Do we need a teaching ‘method’?
During out NLA1 workshop, we were told many times that we had to move away from ‘methods’ and also that we have to understand the logic of how languages are acquired rather than try to use flash cards or prefabricated recipes. This all seems quite obvious, but it also demands much more implication on the teacher’s part. Our conversations reminded me of this anonymous fable, which I was taught in Brazil and that I’d like to share with you all here.
The Fable of the Methods, or ‘The Teaching Cork’
Once upon a time, there was a school, as there are so many in the world, and a teacher. As often happens, all the schools of the world sometimes greet visitors called educational inspectors, general supervisors, school coordinators, or simply elders.
That day, in the school we’re speaking of, it was an educational adviser who was visiting a class to see how things went on an ordinary day. The gentleman crossed the classroom’s threshold and soon realised, following the customary words of welcome, that the kindly teacher who welcomed him spent her whole time stuck behind her desk, that the students’ attention was elsewhere, that many of them were daydreaming, and that many of them – or rather, to be honest, most of them – were chatting, barely bothering to whisper, creating a sonorous cloud endlessly increasing in volume. Not to mince words, it was chaos.
Rather embarrassed, the adviser decided to intervene. At recess, he went up to the unfortunate teacher:
‘Unless I’m wrong,’ he said, ‘you seem to be having some difficulties with this class. You know I’m here to help…’
‘Oh, sir!’ she replied. ‘It’s awful, I’m quite at sea. I don’t know what to do with these students. Would you believe, the minister of Education didn’t give us any method to follow! I don’t have any books, I don’t have any video materials, I don’t even have any online resources… I don’t have anything new to show them! When it comes down to it, I don’t even know what to say to them anymore!’
Now you have to know that the supervisor had himself spent a few decades in the classroom and had proven to be a proper teacher, as they say, which is why he had been given his post. As he listened to the teacher’s woes, he noticed a cork sitting on her desk. Soothingly, he proposed that the teacher calm down, reassure herself, and, especially, pay close attention to what he was about to show her.
As recess ended, the students poured back into the classroom with an infernal racket. The inspector stood up in the middle of the classroom and then, with a surprised look on his face, picked up the cork from the table and held it up between finger and thumb. In a calm voice, he asked:
‘Does anyone know what this is?’
The chatter stopped. The students all stared in his direction. Finally, one of them said:
‘Uh, a cork?’
The students were rather surprised by the question.
The inspector went on:
‘Well, yes, that’s right. But can any of you tell me where it’s from?’
Nettled by the challenge, students threw their hands in the air, all wanting to speak before the others. A rush of answers burst out from the enthusiastic children:
‘From a bottle!’
‘From a cork factory!’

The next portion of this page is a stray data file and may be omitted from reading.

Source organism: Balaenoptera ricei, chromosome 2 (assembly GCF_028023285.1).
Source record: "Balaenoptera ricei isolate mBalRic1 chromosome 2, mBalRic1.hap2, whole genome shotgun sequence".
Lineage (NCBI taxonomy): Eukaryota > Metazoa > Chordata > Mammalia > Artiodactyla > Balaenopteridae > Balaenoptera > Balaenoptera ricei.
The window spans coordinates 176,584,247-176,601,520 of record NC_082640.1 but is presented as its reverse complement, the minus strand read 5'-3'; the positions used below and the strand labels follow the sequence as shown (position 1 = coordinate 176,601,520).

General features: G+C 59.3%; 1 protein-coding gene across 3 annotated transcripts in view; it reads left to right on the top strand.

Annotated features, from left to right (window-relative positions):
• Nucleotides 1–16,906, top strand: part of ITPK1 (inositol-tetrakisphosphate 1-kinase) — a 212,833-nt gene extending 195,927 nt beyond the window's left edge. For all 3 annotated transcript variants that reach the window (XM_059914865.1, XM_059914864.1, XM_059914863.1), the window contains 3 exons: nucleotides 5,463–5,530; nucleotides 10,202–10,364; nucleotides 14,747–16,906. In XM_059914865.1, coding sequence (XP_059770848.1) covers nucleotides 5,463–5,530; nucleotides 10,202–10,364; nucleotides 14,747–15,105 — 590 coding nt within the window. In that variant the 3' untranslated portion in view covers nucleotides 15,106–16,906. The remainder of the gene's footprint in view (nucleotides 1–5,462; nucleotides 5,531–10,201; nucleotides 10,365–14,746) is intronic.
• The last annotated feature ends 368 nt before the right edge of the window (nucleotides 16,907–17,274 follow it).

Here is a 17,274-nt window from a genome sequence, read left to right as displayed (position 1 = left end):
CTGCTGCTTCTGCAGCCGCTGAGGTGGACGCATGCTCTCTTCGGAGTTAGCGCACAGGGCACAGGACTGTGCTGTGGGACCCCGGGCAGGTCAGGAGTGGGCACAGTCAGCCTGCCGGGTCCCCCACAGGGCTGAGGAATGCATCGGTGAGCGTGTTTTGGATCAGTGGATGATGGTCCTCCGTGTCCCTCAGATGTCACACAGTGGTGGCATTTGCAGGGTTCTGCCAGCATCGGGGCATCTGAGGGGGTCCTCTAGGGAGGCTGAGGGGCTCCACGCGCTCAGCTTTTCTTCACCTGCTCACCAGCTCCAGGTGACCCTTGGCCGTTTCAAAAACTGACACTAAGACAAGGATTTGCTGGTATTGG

‘From a tree!’
‘From a piece of wood!’
The inspector nodded.
‘All true. After all, there’s so much you can do with wood. Actually, when it comes down to it, what can you do with wood?’
The new mood didn’t falter:
‘Oh, yes, interesting! I very much like travelling, so boats really spark my imagination. Who wants to draw the class boat on the blackboard?
‘And who’ll tell us what the nearest port for our boat it?
‘You’re quite right… Who can tell us what part of the country that port’s in?
‘Do you know what other ports are near it?
‘Can anyone think of a famous person who lived in that port city?
‘Ah, yes! Quite right. But really, who was that person? What made them famous?
‘Did any other famous people live in that spot?
‘My, you know a lot of things, don’t you? I’m learning a lot with you!
‘Can you remember what that the main industry of that part of the country is?
‘Aren’t there songs about that part of the country? Does anyone know one?’
The children were absolutely captivated. They were teaching the teacher, they were all working together, and they had completely forgotten that they were in class.
And so, a rich and varied class was had: drawing, geography, history, music, all subjects tied together and flowing naturally from one to the next.
The teacher was profoundly impressed by the adviser’s demonstration, and thanked him profusely:
‘Thank you so much, sir! I’ve learnt a lot from you today. I’m going to follow your example.’
And then time passed: a few days, a few months. The seasons turned, and soon it had been a full year since the counsellor had visited. Wanting to see how the little pedagogical seed he had planted had grown, he decided to return to the school in question and visit that teacher. To his astonishment, as he walked into the classroom, he faced a depressingly familiar scene: the teacher frozen behind her desk, the students chattering…
‘But my dear lady, what’s happened? What’s going on?’
‘Oh! Sir! You’re finally back! I’ve been waiting for you for days and days! I can’t find the cork anymore! Please, tell me where you put it!’
Moral: If you don’t have a method, you’d better have a good cork!
Maria do Carmo Reali
French as a foreign language teacher
Saõ Paulo, Brazil